City of Tucson employee salaries grow despite budget problemsPosted: Updated:
TUCSON, Ariz. — It's no secret the City of Tucson is facing a budget crisis for the next fiscal year. The city council's latest idea is to ask for voters to approve tax increases for core services. One option they haven't considered is pay cuts for city employees. For the fifth year in a row, Fox 11 examines the top paid city workers. And we found salaries growing at a fast rate. "This is a shameful thing."
Ask a skeptic If the city of Tucson is doing all it can to balance the budget. And these are the kinds of answers you get.
"We the taxpayers of the city are being taken for a long ride. And until the people stand up, they're going to still keep taking advantage of us," says former city council member Emmet McLoughlin.
We're talking about the amount of money the city pays its employees.
The President of the Pima Association of Taxpayers John Kromko thinks the salaries need to be addressed, "This is the elephant in the room. They will never solve the budget problem until they solve this. 'Cause this other stuff comes and goes, this is with us forever."
Our investigation finds well more than 200 employees of the City of Tucson make more than $100,000 a year.
And the numbers are growing. Just 5 years ago not even half as many people made $100 grand.
And the Tucson Human Resources Manager Cindy Bezaury sees a reason, "We have far more employees working overtime and earning premiums than we had in the last five years."
The top city earner last year was the former City Manager, who earned $244,000 of your tax dollars even though he was fired in April. The new city manager was second at just under $206,000, followed by the Assistant City Manager, Police Chief and Fire Chief.
The majority of workers on the top 200 list are within the Tucson Police Department. And that's where the overtime and extra pay comes into effect.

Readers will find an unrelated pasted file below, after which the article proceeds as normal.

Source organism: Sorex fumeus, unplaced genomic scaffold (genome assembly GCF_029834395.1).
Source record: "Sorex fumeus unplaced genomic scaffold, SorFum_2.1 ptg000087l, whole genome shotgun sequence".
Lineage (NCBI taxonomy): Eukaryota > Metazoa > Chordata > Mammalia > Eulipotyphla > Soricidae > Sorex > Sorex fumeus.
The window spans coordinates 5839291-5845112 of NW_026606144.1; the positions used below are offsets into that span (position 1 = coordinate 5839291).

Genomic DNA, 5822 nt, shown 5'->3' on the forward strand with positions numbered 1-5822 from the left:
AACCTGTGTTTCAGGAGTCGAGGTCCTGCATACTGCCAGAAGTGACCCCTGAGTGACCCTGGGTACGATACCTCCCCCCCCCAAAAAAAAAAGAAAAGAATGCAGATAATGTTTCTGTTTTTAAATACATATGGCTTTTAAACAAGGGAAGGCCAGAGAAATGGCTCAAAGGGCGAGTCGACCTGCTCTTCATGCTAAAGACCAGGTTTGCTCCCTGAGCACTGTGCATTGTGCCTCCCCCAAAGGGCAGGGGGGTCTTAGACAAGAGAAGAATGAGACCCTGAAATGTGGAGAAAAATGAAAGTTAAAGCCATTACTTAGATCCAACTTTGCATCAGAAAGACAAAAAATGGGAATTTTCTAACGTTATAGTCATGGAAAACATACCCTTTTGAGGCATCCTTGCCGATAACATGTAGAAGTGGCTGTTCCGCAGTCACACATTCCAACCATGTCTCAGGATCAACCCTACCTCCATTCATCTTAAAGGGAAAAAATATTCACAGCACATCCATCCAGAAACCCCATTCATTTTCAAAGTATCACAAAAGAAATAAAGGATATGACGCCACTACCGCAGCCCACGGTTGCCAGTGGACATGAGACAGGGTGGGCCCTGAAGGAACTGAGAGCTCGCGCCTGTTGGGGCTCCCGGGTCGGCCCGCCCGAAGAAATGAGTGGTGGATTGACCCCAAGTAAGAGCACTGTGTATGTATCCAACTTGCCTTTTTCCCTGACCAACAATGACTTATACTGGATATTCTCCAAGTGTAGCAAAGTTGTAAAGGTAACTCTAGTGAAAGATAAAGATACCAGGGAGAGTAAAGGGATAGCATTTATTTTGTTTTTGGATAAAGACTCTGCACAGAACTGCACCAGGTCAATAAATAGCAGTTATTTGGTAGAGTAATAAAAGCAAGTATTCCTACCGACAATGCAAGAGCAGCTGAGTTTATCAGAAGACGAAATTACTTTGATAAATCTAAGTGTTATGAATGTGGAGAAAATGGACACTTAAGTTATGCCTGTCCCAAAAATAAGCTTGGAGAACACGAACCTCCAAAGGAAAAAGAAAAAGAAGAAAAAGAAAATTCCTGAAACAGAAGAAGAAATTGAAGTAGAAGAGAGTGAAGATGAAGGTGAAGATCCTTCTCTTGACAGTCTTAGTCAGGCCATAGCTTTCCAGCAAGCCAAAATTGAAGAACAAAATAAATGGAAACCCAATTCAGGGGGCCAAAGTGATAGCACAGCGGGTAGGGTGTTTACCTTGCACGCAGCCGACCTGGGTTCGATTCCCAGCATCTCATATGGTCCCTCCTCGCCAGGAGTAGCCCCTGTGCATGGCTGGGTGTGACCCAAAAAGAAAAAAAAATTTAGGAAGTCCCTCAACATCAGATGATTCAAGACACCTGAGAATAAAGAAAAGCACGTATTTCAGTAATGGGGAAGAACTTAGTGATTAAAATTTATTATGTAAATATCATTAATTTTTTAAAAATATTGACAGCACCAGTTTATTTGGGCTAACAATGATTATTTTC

"These guys are working a lot of hours because of the assignment they're in; because we have a big drug problem in Tucson," says Police Union President Larry Lopez.
To be fair, some of the extra pay for officers comes from private companies that hire them for security work on their off days.
And the amount of police overtime coming out of the general fund has come in under the City Council's budget allotment the last two years In part because a large amount comes from state and federal grants for deployments such as DUI checkpoints. Still, that money is taxpayer money too.
And it's enough to add another 50% to many officers' salaries bumping their total pay well above the $100,000 range.
But Lopez thinks salary reduction is not an option, "If you start cutting salaries and taking benefits away from us, when we pull out of this recession, we are not going to be attractive to the best and the brightest."
Cashing in unused sick leave is another benefit many in the police department utilized last year. Among the police employees who meet the qualifications, in the top 200 list, 89 did that.
"These are some incentives that we use for retention purposes in our police department specifically to keep them here. Also, when we have quality people here we don't want to lose them.''
Union president Larry Lopez is tired of defending the salaries, "You choose the profession that you choose. And because I chose this profession, to do the job I do, why do I have to make less money than you?"
Former State Senator John Koromiko, the president of the Pima Association of Taxpayers would like to see pay cuts for all the highest paid city employees, "It would solve the whole thing. If they went 2% for every $10,000 of pay, it would balance it. "
"It's not as simple as taking $100,000 salaries and cutting them by 10% because it's a civil service question," says City Council Member Steve Kozachik. Human resources confirms to us the only way the city can cut salaries, is if it does it across the board, without targeting the highest paid.
In fact, they tried it.
The city attorney and human resources in January recommended a 3% across the board cut.
But the city council decided not to do that.
"I think it's perhaps a misnomer to look at someone's salary and make a conclusion that ipso facto they're overpaid just because they make a certain amount of money. There are a lot of factors that go into it," says council member Kozachik.
But Kromko isn't satisfied, "Something needs to be done about it. I just don't' have much confidence this city council has the guts to do it."
It's a tough question and one that the city is not asking itself right now.